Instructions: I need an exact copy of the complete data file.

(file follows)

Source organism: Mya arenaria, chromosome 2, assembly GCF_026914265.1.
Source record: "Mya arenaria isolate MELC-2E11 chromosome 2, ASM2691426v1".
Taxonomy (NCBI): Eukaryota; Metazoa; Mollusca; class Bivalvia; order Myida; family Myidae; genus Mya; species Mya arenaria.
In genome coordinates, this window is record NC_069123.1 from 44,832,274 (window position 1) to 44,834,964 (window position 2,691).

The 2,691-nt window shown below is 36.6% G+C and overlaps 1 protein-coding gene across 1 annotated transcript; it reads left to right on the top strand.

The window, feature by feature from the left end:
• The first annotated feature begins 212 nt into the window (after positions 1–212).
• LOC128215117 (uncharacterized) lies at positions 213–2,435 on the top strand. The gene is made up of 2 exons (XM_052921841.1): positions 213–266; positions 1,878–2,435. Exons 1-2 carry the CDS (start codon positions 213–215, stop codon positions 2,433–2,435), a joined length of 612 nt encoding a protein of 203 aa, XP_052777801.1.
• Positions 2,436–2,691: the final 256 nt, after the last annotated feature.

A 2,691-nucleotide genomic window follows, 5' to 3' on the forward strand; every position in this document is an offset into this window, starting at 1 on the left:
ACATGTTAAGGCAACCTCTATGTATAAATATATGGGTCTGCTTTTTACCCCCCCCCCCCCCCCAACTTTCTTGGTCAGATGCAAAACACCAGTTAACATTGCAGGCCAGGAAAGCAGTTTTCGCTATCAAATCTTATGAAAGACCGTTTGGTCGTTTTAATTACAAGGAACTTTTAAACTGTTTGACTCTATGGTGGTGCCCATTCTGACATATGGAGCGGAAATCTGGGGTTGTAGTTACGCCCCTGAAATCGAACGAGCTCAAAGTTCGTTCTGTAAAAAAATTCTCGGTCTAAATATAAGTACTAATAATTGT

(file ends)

Source organism: Mya arenaria, chromosome 2, assembly GCF_026914265.1.
Source record: "Mya arenaria isolate MELC-2E11 chromosome 2, ASM2691426v1".
Taxonomy (NCBI): Eukaryota; Metazoa; Mollusca; class Bivalvia; order Myida; family Myidae; genus Mya; species Mya arenaria.
In genome coordinates, this window is record NC_069123.1 from 44,832,274 (window position 1) to 44,834,964 (window position 2,691).

The 2,691-nt window shown below is 36.6% G+C and overlaps 1 protein-coding gene across 1 annotated transcript; it reads left to right on the top strand.

The window, feature by feature from the left end:
• The first annotated feature begins 212 nt into the window (after positions 1–212).
• LOC128215117 (uncharacterized) lies at positions 213–2,435 on the top strand. The gene is made up of 2 exons (XM_052921841.1): positions 213–266; positions 1,878–2,435. Exons 1-2 carry the CDS (start codon positions 213–215, stop codon positions 2,433–2,435), a joined length of 612 nt encoding a protein of 203 aa, XP_052777801.1.
• Positions 2,436–2,691: the final 256 nt, after the last annotated feature.

A 2,691-nucleotide genomic window follows, 5' to 3' on the forward strand; every position in this document is an offset into this window, starting at 1 on the left:
ACATGTTAAGGCAACCTCTATGTATAAATATATGGGTCTGCTTTTTACCCCCCCCCCCCCCCCAACTTTCTTGGTCAGATGCAAAACACCAGTTAACATTGCAGGCCAGGAAAGCAGTTTTCGCTATCAAATCTTATGAAAGACCGTTTGGTCGTTTTAATTACAAGGAACTTTTAAACTGTTTGACTCTATGGTGGTGCCCATTCTGACATATGGAGCGGAAATCTGGGGTTGTAGTTACGCCCCTGAAATCGAACGAGCTCAAAGTTCGTTCTGTAAAAAAATTCTCGGTCTAAATATAAGTACTAATAATTGT